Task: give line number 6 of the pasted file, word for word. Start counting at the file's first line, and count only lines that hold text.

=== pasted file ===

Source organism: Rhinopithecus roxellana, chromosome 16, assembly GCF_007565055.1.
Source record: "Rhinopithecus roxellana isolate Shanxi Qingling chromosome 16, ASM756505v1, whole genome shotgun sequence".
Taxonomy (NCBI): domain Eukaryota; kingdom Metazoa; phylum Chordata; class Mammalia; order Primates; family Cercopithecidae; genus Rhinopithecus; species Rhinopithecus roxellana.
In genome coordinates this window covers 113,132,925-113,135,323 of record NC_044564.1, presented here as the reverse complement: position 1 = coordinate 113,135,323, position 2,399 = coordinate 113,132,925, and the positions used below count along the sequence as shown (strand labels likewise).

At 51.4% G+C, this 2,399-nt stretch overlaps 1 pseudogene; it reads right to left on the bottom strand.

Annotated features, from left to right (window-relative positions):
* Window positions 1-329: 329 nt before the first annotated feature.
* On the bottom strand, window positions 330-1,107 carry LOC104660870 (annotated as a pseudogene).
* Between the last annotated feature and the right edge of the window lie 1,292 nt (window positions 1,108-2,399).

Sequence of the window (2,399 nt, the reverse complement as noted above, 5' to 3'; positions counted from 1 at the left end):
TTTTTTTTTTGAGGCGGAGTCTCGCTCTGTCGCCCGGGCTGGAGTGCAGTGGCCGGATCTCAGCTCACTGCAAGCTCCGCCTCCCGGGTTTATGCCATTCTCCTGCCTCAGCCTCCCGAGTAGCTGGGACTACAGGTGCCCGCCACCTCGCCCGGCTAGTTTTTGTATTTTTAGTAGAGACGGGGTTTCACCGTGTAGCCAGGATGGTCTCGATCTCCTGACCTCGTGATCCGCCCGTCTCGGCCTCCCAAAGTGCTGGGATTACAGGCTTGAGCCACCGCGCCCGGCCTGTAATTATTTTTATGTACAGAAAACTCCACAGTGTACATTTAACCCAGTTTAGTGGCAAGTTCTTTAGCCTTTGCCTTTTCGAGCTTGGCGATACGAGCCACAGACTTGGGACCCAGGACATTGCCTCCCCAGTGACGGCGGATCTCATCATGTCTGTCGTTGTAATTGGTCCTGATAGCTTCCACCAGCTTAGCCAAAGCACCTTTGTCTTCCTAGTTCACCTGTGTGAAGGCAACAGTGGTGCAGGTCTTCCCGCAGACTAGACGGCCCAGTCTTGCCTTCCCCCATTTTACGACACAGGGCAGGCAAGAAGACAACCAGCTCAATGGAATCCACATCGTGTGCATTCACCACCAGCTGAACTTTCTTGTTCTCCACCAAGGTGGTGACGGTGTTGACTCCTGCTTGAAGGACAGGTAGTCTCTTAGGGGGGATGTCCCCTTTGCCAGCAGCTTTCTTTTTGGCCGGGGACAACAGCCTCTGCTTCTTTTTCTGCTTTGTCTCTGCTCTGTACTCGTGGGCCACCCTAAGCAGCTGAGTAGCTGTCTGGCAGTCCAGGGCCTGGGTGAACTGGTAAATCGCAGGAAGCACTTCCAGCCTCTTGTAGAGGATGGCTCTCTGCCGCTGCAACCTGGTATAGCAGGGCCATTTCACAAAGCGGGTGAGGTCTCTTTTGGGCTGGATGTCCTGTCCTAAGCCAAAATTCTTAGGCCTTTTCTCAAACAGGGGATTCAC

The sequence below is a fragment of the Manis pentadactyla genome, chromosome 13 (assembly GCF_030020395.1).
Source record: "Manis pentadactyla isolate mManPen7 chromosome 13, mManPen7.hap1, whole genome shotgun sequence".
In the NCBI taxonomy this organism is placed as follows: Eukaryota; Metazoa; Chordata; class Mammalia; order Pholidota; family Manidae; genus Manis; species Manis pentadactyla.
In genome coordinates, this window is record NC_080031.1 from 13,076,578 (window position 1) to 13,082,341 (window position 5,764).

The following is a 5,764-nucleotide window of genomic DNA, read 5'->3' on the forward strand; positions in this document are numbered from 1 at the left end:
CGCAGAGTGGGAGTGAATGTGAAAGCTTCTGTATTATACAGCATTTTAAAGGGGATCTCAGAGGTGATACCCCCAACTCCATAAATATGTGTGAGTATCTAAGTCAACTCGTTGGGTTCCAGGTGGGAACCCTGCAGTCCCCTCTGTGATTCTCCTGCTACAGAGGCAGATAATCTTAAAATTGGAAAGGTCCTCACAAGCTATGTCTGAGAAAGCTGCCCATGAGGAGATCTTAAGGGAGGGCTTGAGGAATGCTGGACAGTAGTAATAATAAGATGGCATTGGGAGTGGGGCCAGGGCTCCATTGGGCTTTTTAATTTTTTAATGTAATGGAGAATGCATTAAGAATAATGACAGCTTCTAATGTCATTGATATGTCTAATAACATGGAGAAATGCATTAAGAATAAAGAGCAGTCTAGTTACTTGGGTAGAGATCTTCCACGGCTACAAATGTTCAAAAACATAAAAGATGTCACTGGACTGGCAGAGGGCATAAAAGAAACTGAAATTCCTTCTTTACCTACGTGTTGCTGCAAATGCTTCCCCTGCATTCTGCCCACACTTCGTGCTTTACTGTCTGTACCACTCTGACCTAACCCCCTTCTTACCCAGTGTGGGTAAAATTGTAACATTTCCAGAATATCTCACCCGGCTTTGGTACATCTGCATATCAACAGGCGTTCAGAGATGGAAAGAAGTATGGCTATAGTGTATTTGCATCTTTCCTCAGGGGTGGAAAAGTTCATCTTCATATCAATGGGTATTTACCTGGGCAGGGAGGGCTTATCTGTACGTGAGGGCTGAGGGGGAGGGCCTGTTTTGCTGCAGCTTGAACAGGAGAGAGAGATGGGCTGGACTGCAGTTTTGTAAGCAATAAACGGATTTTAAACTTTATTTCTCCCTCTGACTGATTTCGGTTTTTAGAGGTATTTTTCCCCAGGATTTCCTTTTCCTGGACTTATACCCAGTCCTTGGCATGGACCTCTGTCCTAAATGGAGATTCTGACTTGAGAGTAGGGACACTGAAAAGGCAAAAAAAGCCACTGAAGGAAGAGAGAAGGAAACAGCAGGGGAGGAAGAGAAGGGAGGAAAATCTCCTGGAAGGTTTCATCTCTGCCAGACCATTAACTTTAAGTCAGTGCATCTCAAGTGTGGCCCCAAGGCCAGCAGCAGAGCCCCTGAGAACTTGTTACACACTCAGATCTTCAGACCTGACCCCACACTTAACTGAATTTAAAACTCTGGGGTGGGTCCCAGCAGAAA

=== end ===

Annotated features, from left to right (window-relative positions):